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Cancelled strike leaves oil companies holding emergency fuel

Cancelled refinery strike leaves oil companies holding emergency fuel shipment

by Pattrick Smellie and Fiona Rotherham

Sept. 29 (BusinessDesk) - The cancellation of a two day strike at the Marsden Point oil refinery next week has left the country's four main oil companies with an unwanted 50 million litre emergency shipment of aviation fuel that set sail from South Korea at the weekend.

Z Energy, BP, Mobil and Chevron (owner of the Caltex brand), acting in concert as the Customer Supply Group, sourced the emergency shipment late on Friday amid fears that Auckland International Airport could run short of aviation fuel if the strike, scheduled for Oct. 7 and 8, had gone ahead, precipitating a break in production at the refinery of at least 11 days while the refinery was shut down, closed for two days, and then restarted.

The shipment, worth perhaps US$60 million, was loaded in Korea over the weekend and the tanker carrying it was already on the way when unions representing some 160 workers at the refinery agreed today to cancel their notice of industrial action and to seek members' agreement not to issue another for at least five weeks and to seek facilitated bargaining through the Employment Relations Authority.

Jonty Mills, a spokesman for BP, which chairs the customer supply group, said the companies were now "working frantically" to sort out options for the aviation fuel, which cannot simply be unloaded at Marsden Point, since that would overload New Zealand's limited jet fuel storage facilities. In total, counting refinery, Auckland and airport storage, the country has around 15 days' aviation fuel cover.

"The destination of the import cargo is right now unknown," Mills told BusinessDesk. Options appear to include placing the shipment on the international market for tender, diverting it to another buyer, or returning it to Korea for offloading, all of which will carry shipping and other costs related to the rushed and volatile nature of the order.

A prolonged outage at the refinery last year forced some airlines to carry extra fuel on trips to New Zealand to allow return journeys without sapping local jet fuel supplies.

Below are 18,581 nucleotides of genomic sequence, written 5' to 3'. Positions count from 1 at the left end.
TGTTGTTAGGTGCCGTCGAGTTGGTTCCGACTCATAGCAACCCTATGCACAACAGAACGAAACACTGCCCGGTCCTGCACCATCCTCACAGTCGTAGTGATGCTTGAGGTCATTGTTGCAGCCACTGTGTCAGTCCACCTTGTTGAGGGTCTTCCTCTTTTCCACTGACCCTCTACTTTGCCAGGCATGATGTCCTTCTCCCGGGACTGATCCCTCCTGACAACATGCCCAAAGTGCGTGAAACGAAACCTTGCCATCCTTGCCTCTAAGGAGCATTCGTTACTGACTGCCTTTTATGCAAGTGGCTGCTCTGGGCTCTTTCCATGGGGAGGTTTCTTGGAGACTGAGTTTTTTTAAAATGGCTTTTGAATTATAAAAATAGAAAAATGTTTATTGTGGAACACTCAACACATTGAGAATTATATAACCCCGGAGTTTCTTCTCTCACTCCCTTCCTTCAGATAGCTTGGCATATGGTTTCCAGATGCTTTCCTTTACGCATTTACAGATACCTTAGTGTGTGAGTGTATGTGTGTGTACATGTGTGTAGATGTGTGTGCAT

The oil companies have separately raised with government ministers and the Ministry of Business, Innovation and Employment the unacceptability of a fortnight's notice of a strike on essential national infrastructure such as the refinery.

"This is very good news," said Z Energy communications manager Jonathan Hill of the strike cancellation. "But the point we would draw to your attention is that the industry has scrambled around for the best part of a week. Fifty million litres of jet fuel is on its way to New Zealand and we now have to work out what to do with it. To get those supplies, we've had to commit serious working capital."

The industrial unrest at the refinery comes as Refining NZ, which owns the plant and has the four major oil companies as its majority shareholders, seeks cost savings and a workforce reduction at the same time as implementing a $365 million upgrade to make the plant competitive. It has been losing money for at least 18 months because of low global margins for oil refining, only shoring up its earnings under special payment arrangements with its oil company shareholders.

Talks before a mediator last Friday failed to resolve the outstanding issues and facilitative bargaining involves both sides submitting what they've agreed on and what they are still in dispute over. No date has yet been set to go before the ERA but both sides said they wanted to resolve the matter within the next four weeks.

Oil companies had forged ahead with a contingency plan last week to import more fuels into the country to minimise disruption as they couldn't risk waiting to see if the industrial action went ahead or not. The main problem would have been jet fuel as the Northland refinery produces all the country's jet fuel and Auckland Airport holds only three days worth of stock.

The union action centred around company plans to contract out more work and the number of consecutive days workers were required to be on the job. There had been no industrial action at the refinery since the mid 1980s though notice has been served many times over the years. The unions are required to give 14 days notice of strike act under the Essential Services Act.

Shares of Refining NZ closed at $1.62, up 1.3 percent on the day.

(BusinessDesk)

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